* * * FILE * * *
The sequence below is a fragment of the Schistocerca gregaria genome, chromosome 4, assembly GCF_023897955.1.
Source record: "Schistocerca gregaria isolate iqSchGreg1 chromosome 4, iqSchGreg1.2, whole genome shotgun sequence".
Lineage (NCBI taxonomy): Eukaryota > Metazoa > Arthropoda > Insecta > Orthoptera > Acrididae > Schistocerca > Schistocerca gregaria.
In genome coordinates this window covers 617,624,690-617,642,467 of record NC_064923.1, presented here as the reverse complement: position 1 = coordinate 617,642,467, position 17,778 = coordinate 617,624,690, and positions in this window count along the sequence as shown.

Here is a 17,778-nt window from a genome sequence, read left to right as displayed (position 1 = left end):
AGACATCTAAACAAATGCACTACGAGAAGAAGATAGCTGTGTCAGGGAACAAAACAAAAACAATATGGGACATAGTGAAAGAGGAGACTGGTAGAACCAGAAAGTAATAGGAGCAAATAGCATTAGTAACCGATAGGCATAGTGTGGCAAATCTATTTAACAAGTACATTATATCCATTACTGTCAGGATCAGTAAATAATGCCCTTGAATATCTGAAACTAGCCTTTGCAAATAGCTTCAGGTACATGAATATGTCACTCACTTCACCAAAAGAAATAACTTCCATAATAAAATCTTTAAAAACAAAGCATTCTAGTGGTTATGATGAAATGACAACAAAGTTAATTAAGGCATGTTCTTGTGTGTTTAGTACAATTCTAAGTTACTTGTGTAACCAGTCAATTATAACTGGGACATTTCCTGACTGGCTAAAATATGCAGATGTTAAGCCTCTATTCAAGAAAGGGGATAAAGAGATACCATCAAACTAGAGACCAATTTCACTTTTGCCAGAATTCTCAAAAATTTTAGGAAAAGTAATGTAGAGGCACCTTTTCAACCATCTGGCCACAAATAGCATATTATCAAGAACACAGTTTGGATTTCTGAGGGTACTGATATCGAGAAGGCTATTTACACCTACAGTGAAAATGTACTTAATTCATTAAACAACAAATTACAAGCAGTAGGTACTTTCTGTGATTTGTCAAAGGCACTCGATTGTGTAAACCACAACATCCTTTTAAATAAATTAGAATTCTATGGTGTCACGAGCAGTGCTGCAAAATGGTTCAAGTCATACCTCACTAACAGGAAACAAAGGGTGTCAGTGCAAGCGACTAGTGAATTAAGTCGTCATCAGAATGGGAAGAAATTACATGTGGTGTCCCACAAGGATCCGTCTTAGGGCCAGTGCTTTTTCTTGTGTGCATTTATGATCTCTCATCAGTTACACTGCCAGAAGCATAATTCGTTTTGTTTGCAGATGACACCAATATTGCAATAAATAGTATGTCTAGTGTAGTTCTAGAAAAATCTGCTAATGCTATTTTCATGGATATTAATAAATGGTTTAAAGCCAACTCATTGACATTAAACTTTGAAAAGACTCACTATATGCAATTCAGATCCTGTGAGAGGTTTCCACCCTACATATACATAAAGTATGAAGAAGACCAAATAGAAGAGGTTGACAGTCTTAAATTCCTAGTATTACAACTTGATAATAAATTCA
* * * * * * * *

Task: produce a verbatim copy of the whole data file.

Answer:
The sequence below is a fragment of the Schistocerca gregaria genome, chromosome 4, assembly GCF_023897955.1.
Source record: "Schistocerca gregaria isolate iqSchGreg1 chromosome 4, iqSchGreg1.2, whole genome shotgun sequence".
Lineage (NCBI taxonomy): Eukaryota > Metazoa > Arthropoda > Insecta > Orthoptera > Acrididae > Schistocerca > Schistocerca gregaria.
In genome coordinates this window covers 617,624,690-617,642,467 of record NC_064923.1, presented here as the reverse complement: position 1 = coordinate 617,642,467, position 17,778 = coordinate 617,624,690, and positions in this window count along the sequence as shown.

Here is a 17,778-nt window from a genome sequence, read left to right as displayed (position 1 = left end):
AGACATCTAAACAAATGCACTACGAGAAGAAGATAGCTGTGTCAGGGAACAAAACAAAAACAATATGGGACATAGTGAAAGAGGAGACTGGTAGAACCAGAAAGTAATAGGAGCAAATAGCATTAGTAACCGATAGGCATAGTGTGGCAAATCTATTTAACAAGTACATTATATCCATTACTGTCAGGATCAGTAAATAATGCCCTTGAATATCTGAAACTAGCCTTTGCAAATAGCTTCAGGTACATGAATATGTCACTCACTTCACCAAAAGAAATAACTTCCATAATAAAATCTTTAAAAACAAAGCATTCTAGTGGTTATGATGAAATGACAACAAAGTTAATTAAGGCATGTTCTTGTGTGTTTAGTACAATTCTAAGTTACTTGTGTAACCAGTCAATTATAACTGGGACATTTCCTGACTGGCTAAAATATGCAGATGTTAAGCCTCTATTCAAGAAAGGGGATAAAGAGATACCATCAAACTAGAGACCAATTTCACTTTTGCCAGAATTCTCAAAAATTTTAGGAAAAGTAATGTAGAGGCACCTTTTCAACCATCTGGCCACAAATAGCATATTATCAAGAACACAGTTTGGATTTCTGAGGGTACTGATATCGAGAAGGCTATTTACACCTACAGTGAAAATGTACTTAATTCATTAAACAACAAATTACAAGCAGTAGGTACTTTCTGTGATTTGTCAAAGGCACTCGATTGTGTAAACCACAACATCCTTTTAAATAAATTAGAATTCTATGGTGTCACGAGCAGTGCTGCAAAATGGTTCAAGTCATACCTCACTAACAGGAAACAAAGGGTGTCAGTGCAAGCGACTAGTGAATTAAGTCGTCATCAGAATGGGAAGAAATTACATGTGGTGTCCCACAAGGATCCGTCTTAGGGCCAGTGCTTTTTCTTGTGTGCATTTATGATCTCTCATCAGTTACACTGCCAGAAGCATAATTCGTTTTGTTTGCAGATGACACCAATATTGCAATAAATAGTATGTCTAGTGTAGTTCTAGAAAAATCTGCTAATGCTATTTTCATGGATATTAATAAATGGTTTAAAGCCAACTCATTGACATTAAACTTTGAAAAGACTCACTATATGCAATTCAGATCCTGTGAGAGGTTTCCACCCTACATATACATAAAGTATGAAGAAGACCAAATAGAAGAGGTTGACAGTCTTAAATTCCTAGTATTACAACTTGATAATAAATTCA